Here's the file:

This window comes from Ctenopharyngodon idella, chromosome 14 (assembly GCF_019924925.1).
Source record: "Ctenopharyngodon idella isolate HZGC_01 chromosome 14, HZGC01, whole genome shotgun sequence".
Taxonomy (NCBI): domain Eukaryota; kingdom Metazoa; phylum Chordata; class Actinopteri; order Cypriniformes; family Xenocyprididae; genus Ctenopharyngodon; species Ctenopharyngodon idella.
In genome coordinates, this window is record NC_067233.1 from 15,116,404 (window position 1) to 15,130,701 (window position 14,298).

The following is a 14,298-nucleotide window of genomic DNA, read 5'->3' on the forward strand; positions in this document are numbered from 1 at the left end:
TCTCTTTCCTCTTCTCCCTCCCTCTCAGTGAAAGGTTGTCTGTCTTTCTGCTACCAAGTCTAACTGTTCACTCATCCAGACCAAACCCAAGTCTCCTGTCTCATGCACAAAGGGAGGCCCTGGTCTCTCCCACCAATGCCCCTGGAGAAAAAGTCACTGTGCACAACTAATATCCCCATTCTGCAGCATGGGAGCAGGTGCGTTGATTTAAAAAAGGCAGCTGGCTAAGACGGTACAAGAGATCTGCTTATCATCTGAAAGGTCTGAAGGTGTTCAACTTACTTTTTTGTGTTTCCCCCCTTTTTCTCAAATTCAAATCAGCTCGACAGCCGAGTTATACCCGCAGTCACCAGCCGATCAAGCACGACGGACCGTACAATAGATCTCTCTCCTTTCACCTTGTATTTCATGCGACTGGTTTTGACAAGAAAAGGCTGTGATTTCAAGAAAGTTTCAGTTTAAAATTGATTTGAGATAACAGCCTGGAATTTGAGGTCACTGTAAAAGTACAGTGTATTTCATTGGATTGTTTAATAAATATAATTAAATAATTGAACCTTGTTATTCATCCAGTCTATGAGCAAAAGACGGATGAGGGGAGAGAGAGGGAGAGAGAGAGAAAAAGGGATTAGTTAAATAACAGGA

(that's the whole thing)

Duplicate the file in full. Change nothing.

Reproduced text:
This window comes from Ctenopharyngodon idella, chromosome 14 (assembly GCF_019924925.1).
Source record: "Ctenopharyngodon idella isolate HZGC_01 chromosome 14, HZGC01, whole genome shotgun sequence".
Taxonomy (NCBI): domain Eukaryota; kingdom Metazoa; phylum Chordata; class Actinopteri; order Cypriniformes; family Xenocyprididae; genus Ctenopharyngodon; species Ctenopharyngodon idella.
In genome coordinates, this window is record NC_067233.1 from 15,116,404 (window position 1) to 15,130,701 (window position 14,298).

The following is a 14,298-nucleotide window of genomic DNA, read 5'->3' on the forward strand; positions in this document are numbered from 1 at the left end:
TCTCTTTCCTCTTCTCCCTCCCTCTCAGTGAAAGGTTGTCTGTCTTTCTGCTACCAAGTCTAACTGTTCACTCATCCAGACCAAACCCAAGTCTCCTGTCTCATGCACAAAGGGAGGCCCTGGTCTCTCCCACCAATGCCCCTGGAGAAAAAGTCACTGTGCACAACTAATATCCCCATTCTGCAGCATGGGAGCAGGTGCGTTGATTTAAAAAAGGCAGCTGGCTAAGACGGTACAAGAGATCTGCTTATCATCTGAAAGGTCTGAAGGTGTTCAACTTACTTTTTTGTGTTTCCCCCCTTTTTCTCAAATTCAAATCAGCTCGACAGCCGAGTTATACCCGCAGTCACCAGCCGATCAAGCACGACGGACCGTACAATAGATCTCTCTCCTTTCACCTTGTATTTCATGCGACTGGTTTTGACAAGAAAAGGCTGTGATTTCAAGAAAGTTTCAGTTTAAAATTGATTTGAGATAACAGCCTGGAATTTGAGGTCACTGTAAAAGTACAGTGTATTTCATTGGATTGTTTAATAAATATAATTAAATAATTGAACCTTGTTATTCATCCAGTCTATGAGCAAAAGACGGATGAGGGGAGAGAGAGGGAGAGAGAGAGAAAAAGGGATTAGTTAAATAACAGGA